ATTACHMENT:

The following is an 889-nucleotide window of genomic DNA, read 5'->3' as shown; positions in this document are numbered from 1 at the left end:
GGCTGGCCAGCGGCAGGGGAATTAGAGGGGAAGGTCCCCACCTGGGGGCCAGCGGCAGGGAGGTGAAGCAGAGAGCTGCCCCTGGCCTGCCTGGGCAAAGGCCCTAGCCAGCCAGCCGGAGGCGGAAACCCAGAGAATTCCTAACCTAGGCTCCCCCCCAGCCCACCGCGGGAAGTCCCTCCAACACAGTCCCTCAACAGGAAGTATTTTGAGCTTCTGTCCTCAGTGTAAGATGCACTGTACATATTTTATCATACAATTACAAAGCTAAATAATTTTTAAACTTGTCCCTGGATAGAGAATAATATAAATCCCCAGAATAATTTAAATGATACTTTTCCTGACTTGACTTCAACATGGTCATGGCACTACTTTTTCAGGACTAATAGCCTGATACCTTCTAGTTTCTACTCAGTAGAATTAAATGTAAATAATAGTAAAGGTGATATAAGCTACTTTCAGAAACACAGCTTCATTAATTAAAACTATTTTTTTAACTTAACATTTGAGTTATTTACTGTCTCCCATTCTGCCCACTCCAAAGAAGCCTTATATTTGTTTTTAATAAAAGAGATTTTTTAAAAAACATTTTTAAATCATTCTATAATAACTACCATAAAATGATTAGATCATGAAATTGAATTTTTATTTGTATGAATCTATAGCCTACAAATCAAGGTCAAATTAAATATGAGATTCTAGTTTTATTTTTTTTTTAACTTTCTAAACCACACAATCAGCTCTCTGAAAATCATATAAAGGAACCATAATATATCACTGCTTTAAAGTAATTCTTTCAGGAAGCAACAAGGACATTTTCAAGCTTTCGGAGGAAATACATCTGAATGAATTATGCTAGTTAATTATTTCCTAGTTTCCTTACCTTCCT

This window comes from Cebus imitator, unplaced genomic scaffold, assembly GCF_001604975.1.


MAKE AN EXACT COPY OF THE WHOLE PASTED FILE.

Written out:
The following is an 889-nucleotide window of genomic DNA, read 5'->3' as shown; positions in this document are numbered from 1 at the left end:
GGCTGGCCAGCGGCAGGGGAATTAGAGGGGAAGGTCCCCACCTGGGGGCCAGCGGCAGGGAGGTGAAGCAGAGAGCTGCCCCTGGCCTGCCTGGGCAAAGGCCCTAGCCAGCCAGCCGGAGGCGGAAACCCAGAGAATTCCTAACCTAGGCTCCCCCCCAGCCCACCGCGGGAAGTCCCTCCAACACAGTCCCTCAACAGGAAGTATTTTGAGCTTCTGTCCTCAGTGTAAGATGCACTGTACATATTTTATCATACAATTACAAAGCTAAATAATTTTTAAACTTGTCCCTGGATAGAGAATAATATAAATCCCCAGAATAATTTAAATGATACTTTTCCTGACTTGACTTCAACATGGTCATGGCACTACTTTTTCAGGACTAATAGCCTGATACCTTCTAGTTTCTACTCAGTAGAATTAAATGTAAATAATAGTAAAGGTGATATAAGCTACTTTCAGAAACACAGCTTCATTAATTAAAACTATTTTTTTAACTTAACATTTGAGTTATTTACTGTCTCCCATTCTGCCCACTCCAAAGAAGCCTTATATTTGTTTTTAATAAAAGAGATTTTTTAAAAAACATTTTTAAATCATTCTATAATAACTACCATAAAATGATTAGATCATGAAATTGAATTTTTATTTGTATGAATCTATAGCCTACAAATCAAGGTCAAATTAAATATGAGATTCTAGTTTTATTTTTTTTTTAACTTTCTAAACCACACAATCAGCTCTCTGAAAATCATATAAAGGAACCATAATATATCACTGCTTTAAAGTAATTCTTTCAGGAAGCAACAAGGACATTTTCAAGCTTTCGGAGGAAATACATCTGAATGAATTATGCTAGTTAATTATTTCCTAGTTTCCTTACCTTCCT

This window comes from Cebus imitator, unplaced genomic scaffold, assembly GCF_001604975.1.